After a 12-year absence from primetime TV, Star Trek is finally back on air. The long-awaited sci-fi series Star Trek: Discovery premiered its first two episodes last evening on CBS and CBS All-Access, in the midst of what (so far) have been largely positive reviews from both critics and long-time trekkers alike.
And for Andre Bormanis, former science adviser on series like The Next Generation, Deep Space Nine, and Enterprise, the arrival of the new show held a special significance — it was the first time in almost 25 years that the writer and astrophysics expert was able to watch an episode of Star Trek on TV without having fact-checked the ending.
“I tried to avoid really learning too much about it before going in to see it, because I like to be surprised,” Bormanis told SYFY WIRE last week, after attending a pre-release showing of Discovery’s pilot in Hollywood last Thursday. After promising him that we wouldn’t reveal his take on the new show until after CBS’s embargo was lifted, he told us: “It’s pretty different from what I expected.”
The former NASA researcher and author of Star Trek Science Logs also gave us his expert opinion on how the science and physics of Discovery compare to the long-time scientific legacy of its predecessors thus far.
“From a technical standpoint, I would give it an A-plus” says Bormanis — good news for a series that reportedly spent between $8 and $8.5 million per episode to take audiences into the outer-reaches of Federation space. The renowned Trek insider says he was particularly impressed with the show’s depiction of its central binary star system, which looks likely to play a big role in the upcoming series.
“It was beautifully rendered," he said. "They had an accretion disk, they used the right terminology, and I thought the dynamics of it were very believable. My guess is that the people who were in charge of the special effects worked closely with someone who knew the astronomy and physics.”
Bormanis (who is not with Star Trek anymore in an official capacity, but does write for The Orville) also gives Discovery’s take on Star Trek terminology and technology a passing grade. “They clearly have people who know what we lovingly call technobabble, people who know phase inducers and shield frequencies and all the rest of the terminology that was established specifically for the Star Trek Universe.” So even if you didn’t love the premise of Fuller and Kurtzman’s new take on the franchise, rest assured that so far, the show does pass the test of a renowned expert — someone who’s literal job it was for decades to track Trek’s scientific accuracy.
“I also love the design of the new phaser,” Bormanis told us. “It was sort of halfway between the phasers that Kirk and Spock used in The Original Series and the phasers they did in the first unsuccessful pilot, 'The Cage.'”
Looking at close-ups of the weapon, it’s clear that designers of the phaser’s new 3-barrel design wanted to make sure that fans could trace the weapon’s lineage as a predecessor to the TOS phaser’s classic nib design — an important technological detail for a prequel series set 10 years before the original Enterprise took action. “I thought it was a nice sort of nod to the fans and to the continuity of the original series.”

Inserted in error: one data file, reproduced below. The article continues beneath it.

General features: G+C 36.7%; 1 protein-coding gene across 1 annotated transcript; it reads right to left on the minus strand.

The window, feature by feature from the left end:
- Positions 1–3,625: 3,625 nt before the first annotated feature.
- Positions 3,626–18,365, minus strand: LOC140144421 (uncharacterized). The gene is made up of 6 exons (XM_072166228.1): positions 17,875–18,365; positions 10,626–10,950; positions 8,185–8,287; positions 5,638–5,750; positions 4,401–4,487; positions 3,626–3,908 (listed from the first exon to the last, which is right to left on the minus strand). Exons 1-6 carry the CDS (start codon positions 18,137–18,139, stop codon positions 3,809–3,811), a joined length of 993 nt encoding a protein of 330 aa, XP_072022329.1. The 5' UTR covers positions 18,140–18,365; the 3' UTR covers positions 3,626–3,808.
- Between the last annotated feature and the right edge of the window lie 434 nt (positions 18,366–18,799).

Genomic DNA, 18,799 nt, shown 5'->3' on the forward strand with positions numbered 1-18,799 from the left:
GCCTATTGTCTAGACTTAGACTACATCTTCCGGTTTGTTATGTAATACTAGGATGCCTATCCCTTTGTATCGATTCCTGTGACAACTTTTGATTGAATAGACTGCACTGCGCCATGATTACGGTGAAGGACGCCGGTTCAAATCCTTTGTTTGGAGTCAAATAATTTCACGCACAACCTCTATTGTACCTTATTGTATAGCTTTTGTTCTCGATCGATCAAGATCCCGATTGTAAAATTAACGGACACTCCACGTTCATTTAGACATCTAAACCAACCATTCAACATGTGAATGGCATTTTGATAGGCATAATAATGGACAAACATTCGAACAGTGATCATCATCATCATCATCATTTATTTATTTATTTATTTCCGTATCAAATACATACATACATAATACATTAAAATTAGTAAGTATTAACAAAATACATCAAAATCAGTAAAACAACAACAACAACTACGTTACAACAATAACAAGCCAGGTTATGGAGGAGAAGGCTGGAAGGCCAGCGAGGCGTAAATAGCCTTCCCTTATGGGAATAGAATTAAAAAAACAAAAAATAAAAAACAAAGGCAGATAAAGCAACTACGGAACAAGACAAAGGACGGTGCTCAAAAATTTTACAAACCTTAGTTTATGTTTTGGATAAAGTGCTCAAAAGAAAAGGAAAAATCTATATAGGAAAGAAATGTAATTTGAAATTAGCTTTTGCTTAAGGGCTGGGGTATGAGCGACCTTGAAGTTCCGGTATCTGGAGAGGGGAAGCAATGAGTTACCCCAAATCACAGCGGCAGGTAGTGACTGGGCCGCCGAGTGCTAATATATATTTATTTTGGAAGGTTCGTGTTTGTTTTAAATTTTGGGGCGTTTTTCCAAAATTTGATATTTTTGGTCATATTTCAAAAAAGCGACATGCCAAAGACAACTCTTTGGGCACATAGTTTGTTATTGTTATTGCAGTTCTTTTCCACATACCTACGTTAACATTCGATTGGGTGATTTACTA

Discovery also features old-style com badges, some pretty nifty looking flip-open communicators and blue uniforms reminiscent of those featured on Enterprise, another prequel series that writers and designers of the show are clearly making sure doesn’t get lost in the canon.
From a scientific standpoint, Bormanis was also a big fan of the series’ new take on forcefield effects. Long gone are the invisible barriers and rudimentary zaps of the saga’s original forcefield design. Now, when someone gets sent to the brig, they apparently get to see their captivity clearly, through an interlocking wall of laser effects. “It has an almost crystalline quality that I thought was really unique and convincing,” Bormanis explained. We have to say, the effect was particularly cool when First Officer Michael Burnham (played by Sonequa Martin-Green) breaks out of the enclosure, shattering a semi-invisible barrier between life and death.
Bormanis also called the new, retro-style yellow transporter effects “cool” (though as any quantum physicist will tell you, still a highly improbable technology), but had a few gripes about Discovery’s make-over of the transporter room, which definitely has a retro-vintage vibe. “You’re always looking for those continuity glitches,” Bormanis explained, “but who’s to say that they didn’t have other styles of transporters on other kinds of starships back then?”
Like a lot of other long-time fans, the former Star Trek science advisor also had a lot to say about the Klingons’ new look, which aside from the improvements in special effects over the last two decades, is by far the show’s biggest change to the saga’s original concept.
“I completely respect their desire to re-imagine the Klingons — we’re so much better at makeup effects today than we were 50 years ago — but I have to say, I thought that the actors were kind of buried in the heavy prosthetics.”
According to interviews with show-runners prior to Discovery’s premiere, everyone, including the show’s creator Brian Fuller knew that shifting the Klingon’s look from the slightly-ridgy and endearingly hairy Worf to terrifying hairless, greasy aliens was going to be controversial. That said, from a scientific perspective, the re-design may be a little bit more accurate, apparently taking into account notes costume and make-up designers took from real-world biological anthropologists on how the skulls of “apex predators” of the galaxy would likely be shaped.